Food insecurity, Flooding, Shoreline Erosion, Wildfires, Relocation, Coasts Pacific Northwest, Olympic Peninsula, Washignton State Link
The Lummi Nation: Pursuing Clean Renewable Energy

The Lummi Nation has launched a number of renewable energy projects to reduce its environmental impact and to contribute to its goal of energy self-sufficiency. These projects include conducting a wind energy development feasibility assessment, lighting a walking trail with solar LEDs, installing a geothermal heat pump system for a new administrative building, and developing a strategic energy plan to coordinate future efforts. This profile provides detailed information on the wind energy development feasibility assessment project and also examines the opportunities and motivation that inspired the Lummi Nation to explore the options for renewable energy on their tribal lands.

Renewable energy, Wind Energy, Tribal Northwest Link
The Karuk’s Innate Relationship with Fire: Adapting to Climate Change on the Klamath

Members of the Karuk Tribe in northern California maintain that the age-old tradition of prescribed burning holds the answer to climate adaptation planning in the Klamath River range. Fire is foundational to the Karuk Tribe, who live and manage 1.48 million acres of their aboriginal lands along the Klamath and Salmon Rivers in northern California. By removing accumlated fuels, fire makes room for new growth and change. This renewal helps ensure the quality of traditional foods and cultural materials and serves as a medium of cultural education. Ceremonies surrounding fire strengthen the Tribe's social networks and enhance its members' physical and mental health.

U.S. climate resilience toolkit, climate change, human health, tribal sovereignty, self-determination, adaptation, mitigation, management, prescribed burn, wildfire, prevention, technical. climate science, TEK, cultural resources, U.S. Climate Resilience Toolkit, California, Pacific Northwest Coast, Pacific Northwest, Northwest Link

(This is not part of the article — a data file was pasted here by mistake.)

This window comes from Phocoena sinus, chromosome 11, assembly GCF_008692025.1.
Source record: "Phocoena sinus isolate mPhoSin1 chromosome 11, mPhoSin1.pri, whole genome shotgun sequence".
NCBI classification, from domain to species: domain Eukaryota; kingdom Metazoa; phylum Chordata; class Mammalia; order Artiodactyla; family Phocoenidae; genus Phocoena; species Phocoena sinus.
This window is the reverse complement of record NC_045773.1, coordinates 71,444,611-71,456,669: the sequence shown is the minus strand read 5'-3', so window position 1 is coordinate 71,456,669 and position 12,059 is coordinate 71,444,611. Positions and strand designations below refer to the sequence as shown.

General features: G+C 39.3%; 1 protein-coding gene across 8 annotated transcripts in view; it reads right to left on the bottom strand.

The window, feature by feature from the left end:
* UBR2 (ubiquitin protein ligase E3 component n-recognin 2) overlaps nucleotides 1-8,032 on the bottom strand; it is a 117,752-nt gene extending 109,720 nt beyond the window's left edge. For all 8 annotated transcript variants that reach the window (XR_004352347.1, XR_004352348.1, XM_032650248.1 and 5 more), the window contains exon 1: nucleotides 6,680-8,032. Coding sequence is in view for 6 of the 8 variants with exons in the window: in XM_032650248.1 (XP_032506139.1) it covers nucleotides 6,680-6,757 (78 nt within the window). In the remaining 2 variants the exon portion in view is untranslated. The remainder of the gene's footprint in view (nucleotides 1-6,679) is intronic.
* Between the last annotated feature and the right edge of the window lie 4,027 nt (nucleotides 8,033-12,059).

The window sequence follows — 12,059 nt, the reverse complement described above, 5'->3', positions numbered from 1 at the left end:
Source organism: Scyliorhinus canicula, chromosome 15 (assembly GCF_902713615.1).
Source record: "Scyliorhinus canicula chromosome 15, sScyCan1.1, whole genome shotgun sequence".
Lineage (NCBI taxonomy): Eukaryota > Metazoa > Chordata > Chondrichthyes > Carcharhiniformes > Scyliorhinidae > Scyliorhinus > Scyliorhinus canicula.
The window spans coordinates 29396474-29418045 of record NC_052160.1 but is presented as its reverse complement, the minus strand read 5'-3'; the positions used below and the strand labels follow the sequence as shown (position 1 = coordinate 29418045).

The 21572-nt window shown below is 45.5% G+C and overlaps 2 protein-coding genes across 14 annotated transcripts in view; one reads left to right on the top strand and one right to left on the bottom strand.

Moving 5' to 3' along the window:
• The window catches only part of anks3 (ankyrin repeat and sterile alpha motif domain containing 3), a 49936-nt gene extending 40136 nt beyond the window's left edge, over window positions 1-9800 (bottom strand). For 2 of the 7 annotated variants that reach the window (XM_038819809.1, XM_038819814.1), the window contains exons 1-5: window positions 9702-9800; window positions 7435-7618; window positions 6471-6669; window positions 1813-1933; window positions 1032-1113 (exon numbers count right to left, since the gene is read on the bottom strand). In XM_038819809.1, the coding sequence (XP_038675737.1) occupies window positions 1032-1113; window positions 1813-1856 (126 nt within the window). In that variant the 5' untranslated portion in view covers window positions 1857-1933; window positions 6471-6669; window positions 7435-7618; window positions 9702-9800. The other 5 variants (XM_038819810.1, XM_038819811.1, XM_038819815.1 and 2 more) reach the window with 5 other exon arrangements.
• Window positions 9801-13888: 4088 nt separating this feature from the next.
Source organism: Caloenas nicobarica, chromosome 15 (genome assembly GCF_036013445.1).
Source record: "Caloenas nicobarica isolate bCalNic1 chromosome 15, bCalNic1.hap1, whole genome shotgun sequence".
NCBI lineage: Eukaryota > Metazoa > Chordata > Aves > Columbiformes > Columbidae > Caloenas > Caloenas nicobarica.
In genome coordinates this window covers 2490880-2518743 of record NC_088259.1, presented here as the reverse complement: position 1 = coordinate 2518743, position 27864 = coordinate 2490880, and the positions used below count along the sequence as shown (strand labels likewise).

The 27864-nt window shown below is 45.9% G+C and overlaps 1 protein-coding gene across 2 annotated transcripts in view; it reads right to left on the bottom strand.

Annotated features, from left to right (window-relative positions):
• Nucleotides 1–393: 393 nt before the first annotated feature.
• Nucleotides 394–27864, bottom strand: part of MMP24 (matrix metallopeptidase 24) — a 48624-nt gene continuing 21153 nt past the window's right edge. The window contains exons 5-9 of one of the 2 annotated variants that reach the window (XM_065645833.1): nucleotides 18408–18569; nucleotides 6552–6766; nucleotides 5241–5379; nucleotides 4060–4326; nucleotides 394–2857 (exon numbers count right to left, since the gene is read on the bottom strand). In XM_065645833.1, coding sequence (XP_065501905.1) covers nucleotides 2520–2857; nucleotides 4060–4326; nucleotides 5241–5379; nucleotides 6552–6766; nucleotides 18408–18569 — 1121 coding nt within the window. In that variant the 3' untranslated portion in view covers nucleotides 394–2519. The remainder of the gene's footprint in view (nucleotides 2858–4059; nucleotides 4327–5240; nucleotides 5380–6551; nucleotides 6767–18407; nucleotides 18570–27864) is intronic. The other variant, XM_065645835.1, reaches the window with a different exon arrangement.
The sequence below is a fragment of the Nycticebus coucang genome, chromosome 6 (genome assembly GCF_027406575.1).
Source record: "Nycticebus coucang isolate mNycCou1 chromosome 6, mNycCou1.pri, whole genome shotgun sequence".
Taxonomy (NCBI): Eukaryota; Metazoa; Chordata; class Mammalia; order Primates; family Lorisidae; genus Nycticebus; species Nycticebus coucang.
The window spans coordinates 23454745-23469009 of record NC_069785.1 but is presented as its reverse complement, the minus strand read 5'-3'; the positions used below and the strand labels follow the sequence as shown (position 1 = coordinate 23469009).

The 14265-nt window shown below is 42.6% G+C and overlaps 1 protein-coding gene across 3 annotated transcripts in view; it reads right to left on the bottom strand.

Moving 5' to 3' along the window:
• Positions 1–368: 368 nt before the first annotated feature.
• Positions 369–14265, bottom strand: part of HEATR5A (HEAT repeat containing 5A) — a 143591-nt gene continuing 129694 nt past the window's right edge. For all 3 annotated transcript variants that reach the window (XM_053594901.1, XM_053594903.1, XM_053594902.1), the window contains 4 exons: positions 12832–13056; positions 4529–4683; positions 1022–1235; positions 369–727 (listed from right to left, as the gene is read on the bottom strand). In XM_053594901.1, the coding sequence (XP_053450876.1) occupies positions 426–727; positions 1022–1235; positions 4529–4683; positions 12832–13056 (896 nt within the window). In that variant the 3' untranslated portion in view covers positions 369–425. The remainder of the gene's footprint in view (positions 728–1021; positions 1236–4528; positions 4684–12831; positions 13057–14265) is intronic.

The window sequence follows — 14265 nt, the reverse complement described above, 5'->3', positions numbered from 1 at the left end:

The Fond du Lac Band of Lake Superior Chippewa Combine Mitigation with Capacity Building

Members of the Fond du Lac Band of Lake Superior Chippewa believe that it is the obligation of the community to preserve and protect cultural resources for seven generations into the future. Tribal leaders and staff have committed to reducing the Band’s contributions to the greenhouse gases that lead to warming through developing and promoting projects and policies that advance sustainability and energy efficiency. In 2007, the Fond du Lac Reservation Business Committee ratified the Kyoto Protocol, pledging to obtain 20 percent of its energy from renewable sources by the year 2020.

U.S. Climate Resilience Toolkit, Food Insecurity, Flooding, Energy Production Minnesota Link
The Blue Lake Rancheria Tribe Undertakes Innovative Action to Reduce the Causes of Climate Change

The Blue Lake Rancheria Tribe—a federally recognized Native American tribe in California—was one of 16 communities selected as a 2015–2016 Climate Action Champion by the Obama Administration for exceptional work in response to climate change. The Tribe began its strategic climate action planning in 2008 and has become a regional leader in greenhouse gas reductions and community resiliency measures. To date, the Tribe has reduced energy consumption from 2008 levels by 35 percent and has committed to reduce greenhouse gas emissions 40 percent by 2018, utilizing a range of approaches—including aggressive energy efficiency upgrades, developing on-site renewable energy (biomass, solar, fuel cells, grid battery storage), and switching to green fuels (electricity and biodiesel).

U.S. Climate Resilience Toolkit, Energy Production, Green Fuels, Sustainable Housing, Disaster Risk Reduction Northern California Link